Rappler urges Supreme Court: Rule that Duterte does not have power over media

Lian Buan

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Rappler urges Supreme Court: Rule that Duterte does not have power over media

LeAnne Jazul

As it argues that self-regulation is one of the fundamentals of a free press, Rappler asks: Can the President pick who's legitimate media and who is not? Can the President restrict access to public events?

MANILA, Philippines – In what could  be another crossroad for Filipino journalists, Rappler is asking the Supreme Court to rule that President Rodrigo Duterte – or the executive branch for that matter – has no power over the news media.

In asking the High Court to lift the nearly 2-year coverage ban against Rappler for events of President Duterte wherever he is here and abroad, the online news organization asked justices to clarify: Can the President pick who’s legitimate media and who’s not? Can he restrict access to public events?

“The question posed by petitioners affects intersecting fundamental rights under the Constitution. Thus, the Honorable Court is duty-bound to demarcate clearer borderlines between the press and the executive branch,” Rappler said in its response filed on Monday, January 20, to the Office of the President’s comment on the original petition.

Rappler insisted that a fundamental right of the free press is self-regulation. “It is only the free press, not the executive branch, that has the power to say whether or not petitioners are legitimate journalists or not,” said Rappler.

The petition was filed against the Office of the President, Office of the Executive Secretary, Presidential Communications Operations Office, Media Accreditation and Relations Office and Presidential Security Group. 

The right to self-regulate

The restoration of democracy after the 1986 EDSA People Power revolution and the passing of a new Constitution guaranteed a free press.

It is the 1987 Constitution that guided the Supreme Court in deciding landmark press freedom cases.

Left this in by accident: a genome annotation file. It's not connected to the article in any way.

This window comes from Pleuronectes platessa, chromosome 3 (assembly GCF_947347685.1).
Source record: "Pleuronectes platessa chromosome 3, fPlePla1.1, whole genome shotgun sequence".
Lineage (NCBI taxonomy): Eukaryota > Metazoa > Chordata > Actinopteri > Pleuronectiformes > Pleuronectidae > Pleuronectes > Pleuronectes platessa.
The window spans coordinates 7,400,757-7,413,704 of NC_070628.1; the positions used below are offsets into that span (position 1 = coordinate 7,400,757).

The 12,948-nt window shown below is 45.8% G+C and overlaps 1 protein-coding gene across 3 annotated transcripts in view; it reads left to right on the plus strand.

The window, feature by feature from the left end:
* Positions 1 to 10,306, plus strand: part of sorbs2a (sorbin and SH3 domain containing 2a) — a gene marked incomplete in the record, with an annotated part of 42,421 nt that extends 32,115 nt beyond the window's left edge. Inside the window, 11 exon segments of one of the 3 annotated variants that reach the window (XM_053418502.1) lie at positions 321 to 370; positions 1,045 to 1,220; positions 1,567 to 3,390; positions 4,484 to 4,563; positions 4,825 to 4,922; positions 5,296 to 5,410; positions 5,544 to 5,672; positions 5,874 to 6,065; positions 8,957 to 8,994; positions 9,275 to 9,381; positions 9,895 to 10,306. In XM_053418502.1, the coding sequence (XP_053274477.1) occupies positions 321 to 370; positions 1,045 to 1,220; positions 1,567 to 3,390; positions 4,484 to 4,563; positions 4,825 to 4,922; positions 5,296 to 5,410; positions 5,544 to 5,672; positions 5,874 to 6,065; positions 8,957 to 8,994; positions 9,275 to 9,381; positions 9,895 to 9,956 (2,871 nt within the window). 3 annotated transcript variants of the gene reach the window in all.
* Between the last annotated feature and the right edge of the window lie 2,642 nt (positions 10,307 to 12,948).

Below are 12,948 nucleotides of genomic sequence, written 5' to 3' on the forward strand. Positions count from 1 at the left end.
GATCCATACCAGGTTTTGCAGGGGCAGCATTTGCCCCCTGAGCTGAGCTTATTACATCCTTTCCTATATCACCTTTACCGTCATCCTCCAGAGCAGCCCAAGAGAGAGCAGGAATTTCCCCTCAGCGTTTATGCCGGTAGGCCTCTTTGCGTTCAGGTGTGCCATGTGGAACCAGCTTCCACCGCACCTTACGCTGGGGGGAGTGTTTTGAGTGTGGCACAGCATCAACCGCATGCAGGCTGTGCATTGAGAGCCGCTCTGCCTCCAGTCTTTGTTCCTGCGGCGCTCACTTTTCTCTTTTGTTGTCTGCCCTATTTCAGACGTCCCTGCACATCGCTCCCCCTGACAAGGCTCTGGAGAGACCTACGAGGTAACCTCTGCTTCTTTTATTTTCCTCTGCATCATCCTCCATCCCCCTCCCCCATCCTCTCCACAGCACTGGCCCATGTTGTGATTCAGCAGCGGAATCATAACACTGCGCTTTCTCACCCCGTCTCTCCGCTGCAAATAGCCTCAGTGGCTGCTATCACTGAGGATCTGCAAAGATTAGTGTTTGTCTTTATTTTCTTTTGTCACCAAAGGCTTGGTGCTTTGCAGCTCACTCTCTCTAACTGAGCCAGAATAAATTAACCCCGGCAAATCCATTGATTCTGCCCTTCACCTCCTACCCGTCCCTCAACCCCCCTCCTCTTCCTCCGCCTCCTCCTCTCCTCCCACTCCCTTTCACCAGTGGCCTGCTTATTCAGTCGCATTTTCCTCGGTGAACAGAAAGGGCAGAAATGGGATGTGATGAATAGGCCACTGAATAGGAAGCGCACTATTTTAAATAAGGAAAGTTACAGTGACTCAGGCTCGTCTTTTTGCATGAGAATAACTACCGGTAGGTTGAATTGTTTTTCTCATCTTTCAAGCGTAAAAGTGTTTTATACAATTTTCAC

During the Arroyo presidency, for example, the Tribunal declared as unconstitutional the 2006 raid on the Tribune newspaper offices – an act that the Arroyo administration then defended as part of its mandate to prevent lawlessness under Presidential Proclamation No. 1017 (David vs Arroyo). 

In 2008, the Supreme Court also ruled as unconstitutional the press release of the National Telecommunications Commission warning against the publication of the “Hello, Garci” tapes that contained conversations between then-president Gloria Macapagal Arroyo and an elections commissioner over her votes in the 2004 presidential race. (Chavez vs Gonzales).

In Rappler’s press freedom case pending with the Supreme Court, the organization asserted: “Only the press can determine who the press are. It is not a press ID that makes one a journalist… An outright ban against members of the press from covering newsworthy public events involving the presence and participation of the Chief Executive is an infringement of the right of a free press.”

Malacañang said the ban did not violate the press’ right to self-regulate because it is not an issue of press freedom.

“This case has nothing to do with self-regulation and freedom of the press. Candidly, it is a case between respondents and petitioner Rappler alone as a corporation whose IPC accreditation and SEC registration have been revoked,” said the Office of the Solicitor General on Malacañang’s behalf.